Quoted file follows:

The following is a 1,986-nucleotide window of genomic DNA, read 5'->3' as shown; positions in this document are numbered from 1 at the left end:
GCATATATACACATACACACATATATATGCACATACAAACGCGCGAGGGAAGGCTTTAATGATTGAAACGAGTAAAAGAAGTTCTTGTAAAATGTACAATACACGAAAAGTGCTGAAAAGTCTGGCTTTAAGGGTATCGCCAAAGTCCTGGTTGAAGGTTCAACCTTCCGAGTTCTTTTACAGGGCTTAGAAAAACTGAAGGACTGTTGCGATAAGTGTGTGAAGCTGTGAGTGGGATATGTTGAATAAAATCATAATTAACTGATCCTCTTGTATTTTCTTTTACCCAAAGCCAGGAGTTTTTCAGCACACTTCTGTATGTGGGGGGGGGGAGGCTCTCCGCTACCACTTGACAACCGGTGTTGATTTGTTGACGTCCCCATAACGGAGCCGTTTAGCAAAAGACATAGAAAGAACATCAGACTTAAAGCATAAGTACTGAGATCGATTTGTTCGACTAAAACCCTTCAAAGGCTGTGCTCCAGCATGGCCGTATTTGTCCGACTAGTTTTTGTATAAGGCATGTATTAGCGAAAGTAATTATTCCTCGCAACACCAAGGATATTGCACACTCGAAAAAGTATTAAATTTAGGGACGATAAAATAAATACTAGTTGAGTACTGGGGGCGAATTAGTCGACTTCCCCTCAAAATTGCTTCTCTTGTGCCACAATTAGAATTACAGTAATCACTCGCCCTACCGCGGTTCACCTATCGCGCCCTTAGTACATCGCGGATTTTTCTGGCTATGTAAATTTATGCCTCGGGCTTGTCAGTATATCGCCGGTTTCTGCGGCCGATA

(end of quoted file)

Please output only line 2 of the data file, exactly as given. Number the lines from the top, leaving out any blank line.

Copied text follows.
GCATATATACACATACACACATATATATGCACATACAAACGCGCGAGGGAAGGCTTTAATGATTGAAACGAGTAAAAGAAGTTCTTGTAAAATGTACAATACACGAAAAGTGCTGAAAAGTCTGGCTTTAAGGGTATCGCCAAAGTCCTGGTTGAAGGTTCAACCTTCCGAGTTCTTTTACAGGGCTTAGAAAAACTGAAGGACTGTTGCGATAAGTGTGTGAAGCTGTGAGTGGGATATGTTGAATAAAATCATAATTAACTGATCCTCTTGTATTTTCTTTTACCCAAAGCCAGGAGTTTTTCAGCACACTTCTGTATGTGGGGGGGGGGAGGCTCTCCGCTACCACTTGACAACCGGTGTTGATTTGTTGACGTCCCCATAACGGAGCCGTTTAGCAAAAGACATAGAAAGAACATCAGACTTAAAGCATAAGTACTGAGATCGATTTGTTCGACTAAAACCCTTCAAAGGCTGTGCTCCAGCATGGCCGTATTTGTCCGACTAGTTTTTGTATAAGGCATGTATTAGCGAAAGTAATTATTCCTCGCAACACCAAGGATATTGCACACTCGAAAAAGTATTAAATTTAGGGACGATAAAATAAATACTAGTTGAGTACTGGGGGCGAATTAGTCGACTTCCCCTCAAAATTGCTTCTCTTGTGCCACAATTAGAATTACAGTAATCACTCGCCCTACCGCGGTTCACCTATCGCGCCCTTAGTACATCGCGGATTTTTCTGGCTATGTAAATTTATGCCTCGGGCTTGTCAGTATATCGCCGGTTTCTGCGGCCGATA